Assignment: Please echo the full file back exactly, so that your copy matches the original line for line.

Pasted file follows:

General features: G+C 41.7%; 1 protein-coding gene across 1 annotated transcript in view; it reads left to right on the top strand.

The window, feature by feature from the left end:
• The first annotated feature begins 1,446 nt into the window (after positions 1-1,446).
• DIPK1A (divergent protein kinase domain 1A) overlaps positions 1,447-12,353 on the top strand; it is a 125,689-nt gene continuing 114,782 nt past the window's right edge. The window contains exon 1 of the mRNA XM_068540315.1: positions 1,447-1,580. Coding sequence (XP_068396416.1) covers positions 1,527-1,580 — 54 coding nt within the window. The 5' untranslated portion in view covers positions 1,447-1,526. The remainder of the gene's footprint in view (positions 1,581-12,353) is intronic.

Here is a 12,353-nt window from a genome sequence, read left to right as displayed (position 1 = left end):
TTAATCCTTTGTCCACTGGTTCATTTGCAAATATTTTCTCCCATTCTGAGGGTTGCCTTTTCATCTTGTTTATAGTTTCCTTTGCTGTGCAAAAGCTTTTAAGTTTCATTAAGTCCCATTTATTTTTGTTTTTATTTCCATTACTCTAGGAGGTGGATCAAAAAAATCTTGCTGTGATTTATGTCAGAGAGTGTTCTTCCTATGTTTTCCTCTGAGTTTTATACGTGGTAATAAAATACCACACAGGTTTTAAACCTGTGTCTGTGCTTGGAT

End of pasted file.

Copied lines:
General features: G+C 41.7%; 1 protein-coding gene across 1 annotated transcript in view; it reads left to right on the top strand.

The window, feature by feature from the left end:
• The first annotated feature begins 1,446 nt into the window (after positions 1-1,446).
• DIPK1A (divergent protein kinase domain 1A) overlaps positions 1,447-12,353 on the top strand; it is a 125,689-nt gene continuing 114,782 nt past the window's right edge. The window contains exon 1 of the mRNA XM_068540315.1: positions 1,447-1,580. Coding sequence (XP_068396416.1) covers positions 1,527-1,580 — 54 coding nt within the window. The 5' untranslated portion in view covers positions 1,447-1,526. The remainder of the gene's footprint in view (positions 1,581-12,353) is intronic.

Here is a 12,353-nt window from a genome sequence, read left to right as displayed (position 1 = left end):
TTAATCCTTTGTCCACTGGTTCATTTGCAAATATTTTCTCCCATTCTGAGGGTTGCCTTTTCATCTTGTTTATAGTTTCCTTTGCTGTGCAAAAGCTTTTAAGTTTCATTAAGTCCCATTTATTTTTGTTTTTATTTCCATTACTCTAGGAGGTGGATCAAAAAAATCTTGCTGTGATTTATGTCAGAGAGTGTTCTTCCTATGTTTTCCTCTGAGTTTTATACGTGGTAATAAAATACCACACAGGTTTTAAACCTGTGTCTGTGCTTGGAT